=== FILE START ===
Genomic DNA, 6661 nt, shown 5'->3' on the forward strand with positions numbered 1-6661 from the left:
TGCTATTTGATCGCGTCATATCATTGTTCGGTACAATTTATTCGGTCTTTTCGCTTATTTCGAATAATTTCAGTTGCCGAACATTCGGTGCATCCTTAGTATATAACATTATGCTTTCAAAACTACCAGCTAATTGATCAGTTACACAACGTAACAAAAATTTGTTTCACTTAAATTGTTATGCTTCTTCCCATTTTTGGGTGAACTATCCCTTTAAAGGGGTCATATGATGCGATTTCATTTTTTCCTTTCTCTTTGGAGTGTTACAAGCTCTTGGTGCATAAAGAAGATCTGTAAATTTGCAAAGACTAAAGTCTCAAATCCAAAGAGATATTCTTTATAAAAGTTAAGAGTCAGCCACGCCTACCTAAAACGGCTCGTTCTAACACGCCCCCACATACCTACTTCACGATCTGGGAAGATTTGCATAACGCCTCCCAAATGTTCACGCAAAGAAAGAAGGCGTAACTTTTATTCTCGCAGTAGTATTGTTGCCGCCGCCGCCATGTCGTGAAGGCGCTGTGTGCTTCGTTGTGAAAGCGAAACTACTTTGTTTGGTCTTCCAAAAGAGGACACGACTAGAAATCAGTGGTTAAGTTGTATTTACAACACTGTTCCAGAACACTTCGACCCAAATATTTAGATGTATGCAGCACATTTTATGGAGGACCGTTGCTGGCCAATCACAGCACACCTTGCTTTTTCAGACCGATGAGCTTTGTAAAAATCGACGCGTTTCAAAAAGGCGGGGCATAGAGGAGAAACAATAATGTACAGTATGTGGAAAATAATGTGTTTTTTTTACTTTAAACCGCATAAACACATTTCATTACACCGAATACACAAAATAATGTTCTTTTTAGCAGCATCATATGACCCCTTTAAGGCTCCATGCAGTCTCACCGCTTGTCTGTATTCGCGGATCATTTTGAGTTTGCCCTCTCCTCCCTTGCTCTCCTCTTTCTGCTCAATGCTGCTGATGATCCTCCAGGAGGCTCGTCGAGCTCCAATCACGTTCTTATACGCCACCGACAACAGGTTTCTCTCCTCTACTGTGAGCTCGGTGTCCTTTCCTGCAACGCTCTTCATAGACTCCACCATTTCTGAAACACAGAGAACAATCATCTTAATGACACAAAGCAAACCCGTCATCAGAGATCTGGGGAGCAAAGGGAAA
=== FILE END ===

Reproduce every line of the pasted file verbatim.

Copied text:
Genomic DNA, 6661 nt, shown 5'->3' on the forward strand with positions numbered 1-6661 from the left:
TGCTATTTGATCGCGTCATATCATTGTTCGGTACAATTTATTCGGTCTTTTCGCTTATTTCGAATAATTTCAGTTGCCGAACATTCGGTGCATCCTTAGTATATAACATTATGCTTTCAAAACTACCAGCTAATTGATCAGTTACACAACGTAACAAAAATTTGTTTCACTTAAATTGTTATGCTTCTTCCCATTTTTGGGTGAACTATCCCTTTAAAGGGGTCATATGATGCGATTTCATTTTTTCCTTTCTCTTTGGAGTGTTACAAGCTCTTGGTGCATAAAGAAGATCTGTAAATTTGCAAAGACTAAAGTCTCAAATCCAAAGAGATATTCTTTATAAAAGTTAAGAGTCAGCCACGCCTACCTAAAACGGCTCGTTCTAACACGCCCCCACATACCTACTTCACGATCTGGGAAGATTTGCATAACGCCTCCCAAATGTTCACGCAAAGAAAGAAGGCGTAACTTTTATTCTCGCAGTAGTATTGTTGCCGCCGCCGCCATGTCGTGAAGGCGCTGTGTGCTTCGTTGTGAAAGCGAAACTACTTTGTTTGGTCTTCCAAAAGAGGACACGACTAGAAATCAGTGGTTAAGTTGTATTTACAACACTGTTCCAGAACACTTCGACCCAAATATTTAGATGTATGCAGCACATTTTATGGAGGACCGTTGCTGGCCAATCACAGCACACCTTGCTTTTTCAGACCGATGAGCTTTGTAAAAATCGACGCGTTTCAAAAAGGCGGGGCATAGAGGAGAAACAATAATGTACAGTATGTGGAAAATAATGTGTTTTTTTTACTTTAAACCGCATAAACACATTTCATTACACCGAATACACAAAATAATGTTCTTTTTAGCAGCATCATATGACCCCTTTAAGGCTCCATGCAGTCTCACCGCTTGTCTGTATTCGCGGATCATTTTGAGTTTGCCCTCTCCTCCCTTGCTCTCCTCTTTCTGCTCAATGCTGCTGATGATCCTCCAGGAGGCTCGTCGAGCTCCAATCACGTTCTTATACGCCACCGACAACAGGTTTCTCTCCTCTACTGTGAGCTCGGTGTCCTTTCCTGCAACGCTCTTCATAGACTCCACCATTTCTGAAACACAGAGAACAATCATCTTAATGACACAAAGCAAACCCGTCATCAGAGATCTGGGGAGCAAAGGGAAA